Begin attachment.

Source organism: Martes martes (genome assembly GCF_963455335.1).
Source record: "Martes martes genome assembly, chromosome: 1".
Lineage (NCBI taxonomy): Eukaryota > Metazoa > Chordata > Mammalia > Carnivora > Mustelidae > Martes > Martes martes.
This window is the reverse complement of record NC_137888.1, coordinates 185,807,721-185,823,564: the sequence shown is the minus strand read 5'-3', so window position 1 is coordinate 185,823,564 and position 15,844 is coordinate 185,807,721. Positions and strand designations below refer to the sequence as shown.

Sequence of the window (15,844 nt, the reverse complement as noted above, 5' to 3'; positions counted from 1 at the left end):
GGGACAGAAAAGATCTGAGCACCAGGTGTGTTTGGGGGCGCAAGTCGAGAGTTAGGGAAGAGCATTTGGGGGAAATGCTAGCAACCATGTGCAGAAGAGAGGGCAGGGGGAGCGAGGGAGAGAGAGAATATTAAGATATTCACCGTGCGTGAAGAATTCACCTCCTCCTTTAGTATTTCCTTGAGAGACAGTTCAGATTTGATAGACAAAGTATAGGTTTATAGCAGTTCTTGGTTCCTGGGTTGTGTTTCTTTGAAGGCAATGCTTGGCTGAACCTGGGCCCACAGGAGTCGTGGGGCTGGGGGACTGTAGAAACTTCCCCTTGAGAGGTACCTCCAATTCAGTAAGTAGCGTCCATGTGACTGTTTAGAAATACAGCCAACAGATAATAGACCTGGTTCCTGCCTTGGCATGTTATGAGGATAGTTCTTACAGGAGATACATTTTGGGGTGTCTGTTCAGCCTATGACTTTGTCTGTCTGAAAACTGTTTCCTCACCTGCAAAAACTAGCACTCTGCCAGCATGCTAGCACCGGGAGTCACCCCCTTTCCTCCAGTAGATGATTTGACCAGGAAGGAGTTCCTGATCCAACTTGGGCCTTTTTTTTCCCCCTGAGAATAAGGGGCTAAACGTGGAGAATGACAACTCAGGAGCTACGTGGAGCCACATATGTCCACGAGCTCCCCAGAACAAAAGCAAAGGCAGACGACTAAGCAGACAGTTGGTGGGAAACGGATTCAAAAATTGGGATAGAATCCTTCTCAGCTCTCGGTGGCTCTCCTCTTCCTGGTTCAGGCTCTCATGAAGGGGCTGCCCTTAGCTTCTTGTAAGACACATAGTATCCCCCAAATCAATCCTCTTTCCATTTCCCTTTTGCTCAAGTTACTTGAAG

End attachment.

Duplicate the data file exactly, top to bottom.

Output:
Source organism: Martes martes (genome assembly GCF_963455335.1).
Source record: "Martes martes genome assembly, chromosome: 1".
Lineage (NCBI taxonomy): Eukaryota > Metazoa > Chordata > Mammalia > Carnivora > Mustelidae > Martes > Martes martes.
This window is the reverse complement of record NC_137888.1, coordinates 185,807,721-185,823,564: the sequence shown is the minus strand read 5'-3', so window position 1 is coordinate 185,823,564 and position 15,844 is coordinate 185,807,721. Positions and strand designations below refer to the sequence as shown.

Sequence of the window (15,844 nt, the reverse complement as noted above, 5' to 3'; positions counted from 1 at the left end):
GGGACAGAAAAGATCTGAGCACCAGGTGTGTTTGGGGGCGCAAGTCGAGAGTTAGGGAAGAGCATTTGGGGGAAATGCTAGCAACCATGTGCAGAAGAGAGGGCAGGGGGAGCGAGGGAGAGAGAGAATATTAAGATATTCACCGTGCGTGAAGAATTCACCTCCTCCTTTAGTATTTCCTTGAGAGACAGTTCAGATTTGATAGACAAAGTATAGGTTTATAGCAGTTCTTGGTTCCTGGGTTGTGTTTCTTTGAAGGCAATGCTTGGCTGAACCTGGGCCCACAGGAGTCGTGGGGCTGGGGGACTGTAGAAACTTCCCCTTGAGAGGTACCTCCAATTCAGTAAGTAGCGTCCATGTGACTGTTTAGAAATACAGCCAACAGATAATAGACCTGGTTCCTGCCTTGGCATGTTATGAGGATAGTTCTTACAGGAGATACATTTTGGGGTGTCTGTTCAGCCTATGACTTTGTCTGTCTGAAAACTGTTTCCTCACCTGCAAAAACTAGCACTCTGCCAGCATGCTAGCACCGGGAGTCACCCCCTTTCCTCCAGTAGATGATTTGACCAGGAAGGAGTTCCTGATCCAACTTGGGCCTTTTTTTTCCCCCTGAGAATAAGGGGCTAAACGTGGAGAATGACAACTCAGGAGCTACGTGGAGCCACATATGTCCACGAGCTCCCCAGAACAAAAGCAAAGGCAGACGACTAAGCAGACAGTTGGTGGGAAACGGATTCAAAAATTGGGATAGAATCCTTCTCAGCTCTCGGTGGCTCTCCTCTTCCTGGTTCAGGCTCTCATGAAGGGGCTGCCCTTAGCTTCTTGTAAGACACATAGTATCCCCCAAATCAATCCTCTTTCCATTTCCCTTTTGCTCAAGTTACTTGAAG